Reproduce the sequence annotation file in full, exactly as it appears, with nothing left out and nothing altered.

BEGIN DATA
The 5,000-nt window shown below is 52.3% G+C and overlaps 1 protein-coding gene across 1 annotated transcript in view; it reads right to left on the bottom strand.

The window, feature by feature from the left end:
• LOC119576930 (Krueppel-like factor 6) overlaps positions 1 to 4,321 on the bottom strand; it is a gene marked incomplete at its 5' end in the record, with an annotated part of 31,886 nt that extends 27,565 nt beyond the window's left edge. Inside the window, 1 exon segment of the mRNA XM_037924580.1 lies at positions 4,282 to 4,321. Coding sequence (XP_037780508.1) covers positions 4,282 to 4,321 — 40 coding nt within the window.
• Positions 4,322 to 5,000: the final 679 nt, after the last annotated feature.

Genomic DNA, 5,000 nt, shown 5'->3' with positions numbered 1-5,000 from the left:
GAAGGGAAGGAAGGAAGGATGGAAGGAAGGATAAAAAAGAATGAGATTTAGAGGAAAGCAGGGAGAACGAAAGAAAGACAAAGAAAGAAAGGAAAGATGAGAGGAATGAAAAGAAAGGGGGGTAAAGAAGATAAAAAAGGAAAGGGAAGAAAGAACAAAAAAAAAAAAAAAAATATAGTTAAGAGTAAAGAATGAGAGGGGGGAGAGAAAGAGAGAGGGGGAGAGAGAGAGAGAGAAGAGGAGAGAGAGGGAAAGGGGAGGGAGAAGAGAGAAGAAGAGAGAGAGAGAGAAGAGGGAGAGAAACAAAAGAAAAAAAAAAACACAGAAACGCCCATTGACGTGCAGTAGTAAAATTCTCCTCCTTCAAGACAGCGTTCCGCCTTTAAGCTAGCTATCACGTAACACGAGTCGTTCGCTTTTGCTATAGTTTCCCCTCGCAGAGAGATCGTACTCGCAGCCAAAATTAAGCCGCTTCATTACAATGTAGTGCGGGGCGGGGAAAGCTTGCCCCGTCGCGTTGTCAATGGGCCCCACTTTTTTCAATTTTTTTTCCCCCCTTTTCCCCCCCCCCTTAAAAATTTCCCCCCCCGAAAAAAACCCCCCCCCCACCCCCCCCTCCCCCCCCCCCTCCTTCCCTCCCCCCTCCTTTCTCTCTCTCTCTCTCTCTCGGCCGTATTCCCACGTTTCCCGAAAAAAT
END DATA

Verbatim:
The 5,000-nt window shown below is 52.3% G+C and overlaps 1 protein-coding gene across 1 annotated transcript in view; it reads right to left on the bottom strand.

The window, feature by feature from the left end:
• LOC119576930 (Krueppel-like factor 6) overlaps positions 1 to 4,321 on the bottom strand; it is a gene marked incomplete at its 5' end in the record, with an annotated part of 31,886 nt that extends 27,565 nt beyond the window's left edge. Inside the window, 1 exon segment of the mRNA XM_037924580.1 lies at positions 4,282 to 4,321. Coding sequence (XP_037780508.1) covers positions 4,282 to 4,321 — 40 coding nt within the window.
• Positions 4,322 to 5,000: the final 679 nt, after the last annotated feature.

Genomic DNA, 5,000 nt, shown 5'->3' with positions numbered 1-5,000 from the left:
GAAGGGAAGGAAGGAAGGATGGAAGGAAGGATAAAAAAGAATGAGATTTAGAGGAAAGCAGGGAGAACGAAAGAAAGACAAAGAAAGAAAGGAAAGATGAGAGGAATGAAAAGAAAGGGGGGTAAAGAAGATAAAAAAGGAAAGGGAAGAAAGAACAAAAAAAAAAAAAAAAATATAGTTAAGAGTAAAGAATGAGAGGGGGGAGAGAAAGAGAGAGGGGGAGAGAGAGAGAGAGAAGAGGAGAGAGAGGGAAAGGGGAGGGAGAAGAGAGAAGAAGAGAGAGAGAGAGAAGAGGGAGAGAAACAAAAGAAAAAAAAAAACACAGAAACGCCCATTGACGTGCAGTAGTAAAATTCTCCTCCTTCAAGACAGCGTTCCGCCTTTAAGCTAGCTATCACGTAACACGAGTCGTTCGCTTTTGCTATAGTTTCCCCTCGCAGAGAGATCGTACTCGCAGCCAAAATTAAGCCGCTTCATTACAATGTAGTGCGGGGCGGGGAAAGCTTGCCCCGTCGCGTTGTCAATGGGCCCCACTTTTTTCAATTTTTTTTCCCCCCTTTTCCCCCCCCCCTTAAAAATTTCCCCCCCCGAAAAAAACCCCCCCCCCACCCCCCCCTCCCCCCCCCCCTCCTTCCCTCCCCCCTCCTTTCTCTCTCTCTCTCTCTCTCGGCCGTATTCCCACGTTTCCCGAAAAAAT